Our pelvic floor plays an important role in pelvic organ support, conscious control of our bladder and bowels, and sexual function, yet we often don’t consider supporting it when we exercise.
The Pelvic Floor is made up of both a group of muscles and elastic type tissue called fascia. Together, the muscles and fascia span from the tail bone at the back of the pelvis through to the pubic bone at the front and side to side between our sit bones.
Regular exercises that we often do during personal training, exercise classes or app based exercise programs can put too much pressure on the elastic connective tissue and can cause pelvic floor dysfunction. Symptoms may include such as urinary incontinence, pelvic organ prolapse and pain.
Women often ask, “What is a safe exercise I can do instead of …” therefore here is a list of great alternatives.
These exercises may be lower impact than their alternative however they’re not lower intensity! Using good, slow technique, ensures you will engage your larger muscle groups more effectively.
STEP UPS – instead of box jumps
A straight forward switch.
Alternating the leading leg, stepping up onto a step of your preference.
You can either bring your other leg up to be fully standing on the step, or alternatively use your following leg to tap the step and then return to your starting position.
Progressions: can include a higher step, speed of step ups or the number of repetitions
INCH WORMS – instead of a burpee
No one actually likes a burpee, right?
An inch worm is a more desirable alternative, with less dizziness also!
Start standing with feet evenly apart. Bending your knees into a squat position, place your hands on the floor and walk them forward to be in a front support / plank position.
To return to standing, maintain a straight back, bend your knees and walk your hands back towards your feet. Return to standing. Simple, yet very effective.
Progressions: can include a push up or a hold in the plank position.
TOE TAPS – instead of a sit up
If done correctly, a crunch doesn’t increase the pressure through the pelvic floor, however a full sit up can cause symptoms for some people. Therefore a toe tap is a nice alternative.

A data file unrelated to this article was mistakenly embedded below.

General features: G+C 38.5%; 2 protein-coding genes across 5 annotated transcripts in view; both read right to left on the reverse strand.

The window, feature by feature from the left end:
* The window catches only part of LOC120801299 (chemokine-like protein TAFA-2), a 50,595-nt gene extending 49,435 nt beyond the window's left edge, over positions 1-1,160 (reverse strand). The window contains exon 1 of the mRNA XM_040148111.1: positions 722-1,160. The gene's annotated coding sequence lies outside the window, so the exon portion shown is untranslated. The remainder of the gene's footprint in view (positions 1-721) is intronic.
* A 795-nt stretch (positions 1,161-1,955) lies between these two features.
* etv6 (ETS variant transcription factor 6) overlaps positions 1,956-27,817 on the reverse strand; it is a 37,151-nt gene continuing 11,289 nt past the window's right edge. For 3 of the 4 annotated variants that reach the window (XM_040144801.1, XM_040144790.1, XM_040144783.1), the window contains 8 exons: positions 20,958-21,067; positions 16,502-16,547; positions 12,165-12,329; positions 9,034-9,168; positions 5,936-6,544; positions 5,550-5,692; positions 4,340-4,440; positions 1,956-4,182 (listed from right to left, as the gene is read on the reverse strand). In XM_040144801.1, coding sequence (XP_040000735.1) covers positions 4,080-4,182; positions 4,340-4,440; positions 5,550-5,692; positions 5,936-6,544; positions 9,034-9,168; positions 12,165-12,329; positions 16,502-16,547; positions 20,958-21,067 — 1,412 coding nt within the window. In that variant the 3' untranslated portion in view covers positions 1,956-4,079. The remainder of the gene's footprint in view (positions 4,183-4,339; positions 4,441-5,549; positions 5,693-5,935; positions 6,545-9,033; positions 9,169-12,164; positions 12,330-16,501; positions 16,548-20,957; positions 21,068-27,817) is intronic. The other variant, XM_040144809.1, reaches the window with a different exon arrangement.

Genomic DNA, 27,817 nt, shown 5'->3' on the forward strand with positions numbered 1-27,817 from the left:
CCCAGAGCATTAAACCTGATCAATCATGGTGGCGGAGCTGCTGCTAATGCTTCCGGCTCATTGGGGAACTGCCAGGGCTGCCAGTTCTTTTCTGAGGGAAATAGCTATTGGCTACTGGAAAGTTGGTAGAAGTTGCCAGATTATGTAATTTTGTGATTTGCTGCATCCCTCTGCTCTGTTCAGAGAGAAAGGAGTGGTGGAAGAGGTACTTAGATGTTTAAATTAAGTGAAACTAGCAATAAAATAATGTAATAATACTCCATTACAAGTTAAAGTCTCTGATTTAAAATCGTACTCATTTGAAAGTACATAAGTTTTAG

The starting position: Lying on your back, bringing knees into a table top position (foot off the floor) one leg at a time. It is important to maintain a strong position with your lower back, keeping it gently flush with the floor.
From here, simply alternate lowering one foot down at a time to tap the floor, then returning it to the starting position. This movement should be slow and controlled with regular breathing throughout.
Progression: extending the leg to 45deg or completing both legs at once.
SQUAT LIFT – instead of star jumps / jumping jacks / skipping
The good old jumping jack is feared by many. And often for good reason. It can be just too much on the pelvic floor!
A squat lift can achieve the same leg burn and get your heart pumping at the same time!
Starting with your feet evenly apart, bend your knees and lower into a squat (bottom back as if sitting on a chair), return to standing and finish with a heel raise. Repeat.
Progression: increase speed, time duration or repetitions.
For more pelvic floor friendly exercise suggestions, check out the Continence Foundation of Australia’s information at pelvicfloorfirst.com.au
Pelvic floor dysfunction is common yet it isn’t normal.
Bladder leakage, urgency (running to the toilet for fear of leakage), pelvic organ prolapse or pelvic pain are all symptoms of pelvic floor dysfunction and can be managed very successfully with the help of a Pelvic Health Physiotherapist.
If you would like more information or to book an appointment, please contact us on (03) 5571 9923 or book online (here)